Blue Bomber Report Record: 7–11–0

Winnipeg Free Press - PRINT EDITION

Coach expects speedy start from new receiver

Anderson eager to display his wheels

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AFTER three months of idling on the taxi squad, Isaac Anderson is finally getting the green light.

Thanks to the return of Canadian running back Carl Volny, the import receiver gets his chance to collect a CFL game cheque when the Blue Bombers tangle with the Calgary Stampeders Friday night. The 23-year-old is the designated import on offence, replacing running back Will Ford in that role, while pushing receiver Jade Etienne to the sidelines.

Anderson has been on the practice roster since the end of training camp.

"Every day I just come out here with the group of receivers that are on the practice squad and we treat every day out here like it's a game," the Wisconsin-product said after practice Wednesday.

"There hasn't been any different tempo. The speed's the same. So I come out here all strapped up and it's a game tempo every route. It's not like we're out here jogging around. I'm trying to go full speed every play."

Every player at this level -- especially the young guys trying to make an impression -- boasts of superior work ethic and ability like they're the only ones worthy of the chance to showcase their talent in a game situation. Anderson's claim that he's put in the time is different, though. His assertion is backed up by the coaching staff.

"He's been getting ready all along," Bombers interim head coach Tim Burke said.

"I see him in there every day watching video. He goes out on the days we have off and runs routes and runs receiver drills and stuff like that. He's just one of those guys who is always getting ready. I'm expecting good things from him."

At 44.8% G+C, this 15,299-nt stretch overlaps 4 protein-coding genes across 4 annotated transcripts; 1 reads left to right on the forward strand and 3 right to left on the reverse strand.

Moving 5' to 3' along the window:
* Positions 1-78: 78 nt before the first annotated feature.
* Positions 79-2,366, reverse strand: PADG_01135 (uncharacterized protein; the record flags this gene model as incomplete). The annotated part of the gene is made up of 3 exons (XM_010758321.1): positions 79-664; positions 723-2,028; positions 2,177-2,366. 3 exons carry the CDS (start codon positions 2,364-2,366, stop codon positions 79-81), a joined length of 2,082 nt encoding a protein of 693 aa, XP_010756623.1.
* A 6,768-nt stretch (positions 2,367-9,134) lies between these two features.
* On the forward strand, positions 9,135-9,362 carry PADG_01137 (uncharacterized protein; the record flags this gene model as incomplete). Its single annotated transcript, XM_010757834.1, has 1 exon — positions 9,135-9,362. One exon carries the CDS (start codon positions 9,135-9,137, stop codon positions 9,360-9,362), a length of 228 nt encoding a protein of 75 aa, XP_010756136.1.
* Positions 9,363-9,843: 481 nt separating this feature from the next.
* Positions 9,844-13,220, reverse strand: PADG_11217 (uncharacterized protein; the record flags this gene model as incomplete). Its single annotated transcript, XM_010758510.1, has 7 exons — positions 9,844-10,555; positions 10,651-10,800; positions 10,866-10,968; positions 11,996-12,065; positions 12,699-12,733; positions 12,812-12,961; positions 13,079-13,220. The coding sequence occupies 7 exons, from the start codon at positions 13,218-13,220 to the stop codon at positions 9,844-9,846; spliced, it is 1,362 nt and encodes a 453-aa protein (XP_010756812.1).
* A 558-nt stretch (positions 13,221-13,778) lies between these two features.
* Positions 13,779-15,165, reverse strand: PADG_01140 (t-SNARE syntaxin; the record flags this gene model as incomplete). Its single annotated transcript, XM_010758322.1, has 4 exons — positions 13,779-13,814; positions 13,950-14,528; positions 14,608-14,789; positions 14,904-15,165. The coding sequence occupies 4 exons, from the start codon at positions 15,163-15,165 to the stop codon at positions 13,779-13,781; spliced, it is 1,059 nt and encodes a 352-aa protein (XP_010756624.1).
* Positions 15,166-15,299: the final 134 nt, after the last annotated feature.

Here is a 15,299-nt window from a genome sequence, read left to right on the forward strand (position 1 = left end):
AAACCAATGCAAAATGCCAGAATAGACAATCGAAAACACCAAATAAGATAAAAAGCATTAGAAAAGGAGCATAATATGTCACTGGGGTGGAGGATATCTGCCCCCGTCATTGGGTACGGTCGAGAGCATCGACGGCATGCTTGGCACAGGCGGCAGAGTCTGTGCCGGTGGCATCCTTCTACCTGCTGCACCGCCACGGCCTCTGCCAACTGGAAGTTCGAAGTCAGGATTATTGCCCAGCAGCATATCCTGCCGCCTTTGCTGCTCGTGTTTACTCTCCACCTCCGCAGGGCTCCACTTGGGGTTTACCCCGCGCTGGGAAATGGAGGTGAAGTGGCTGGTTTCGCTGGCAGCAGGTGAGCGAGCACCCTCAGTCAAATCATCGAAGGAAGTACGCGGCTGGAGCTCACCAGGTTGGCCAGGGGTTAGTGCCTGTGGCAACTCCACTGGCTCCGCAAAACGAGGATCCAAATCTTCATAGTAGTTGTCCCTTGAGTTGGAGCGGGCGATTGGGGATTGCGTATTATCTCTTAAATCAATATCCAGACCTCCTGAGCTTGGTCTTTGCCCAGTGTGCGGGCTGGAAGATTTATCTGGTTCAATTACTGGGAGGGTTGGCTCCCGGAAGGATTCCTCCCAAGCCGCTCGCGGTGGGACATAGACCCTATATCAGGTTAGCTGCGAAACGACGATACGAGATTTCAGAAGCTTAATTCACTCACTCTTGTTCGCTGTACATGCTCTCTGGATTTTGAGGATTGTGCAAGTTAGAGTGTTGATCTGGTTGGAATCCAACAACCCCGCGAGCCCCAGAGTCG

Calling Anderson "dynamic," Burke feels the 5-foot-10, 170-pound slotback adds something to the Winnipeg attack that's been missing of late: Speed.

"He's a guy who can make people miss and get extra yards," the coach said. "He's got a lot of speed, so we're hoping that element (shows up Friday). I can tell you as a defensive back coach, the thing I hate to see the most is a really fast receiver. That's what he is."

Anderson should be quick. Speed runs in the family.

His father Mel was a standout wide receiver at the University of Minnesota (he had a cup of coffee with the Pittsburgh Steelers in 1987) while his mother Lisa was a member of the Golden Gophers track team. Taylor, his 17-year-old sister, is a rising high school track star in Minneapolis, too, having run an 11.7 in the 100-metres as a junior.

Is his sister the fastest in the family?

"At this age she could be," Anderson said, adding that his parents are in the process of obtaining passports so they can came to Winnipeg and watch the Bombers play against Hamilton (Sept. 21).

It sounds like that game will be an introduction to the Canadian football game for the Anderson clan. Despite growing up just seven hours away from the Manitoba border, the Bombers receiver admitted he never heard of the CFL until Winnipeg appeared on his career map.

"I didn't know the numbers game when I got up here," he said. "I didn't know the whole ratio and all that stuff. I just thought we were all competing against each other. And it was like, 19 Americans? Oh, man!"

HASH MARKS: Receiver Clarence Denmark tweaked his knee in practice Wednesday but should be OK for Friday's game. Burke also confirmed defensive back Johnny Sears would be making the trip. He'll be starting at one of the cornerback positions. Twitter: @wazoowazny

Republished from the Winnipeg Free Press print edition September 13, 2012 C3

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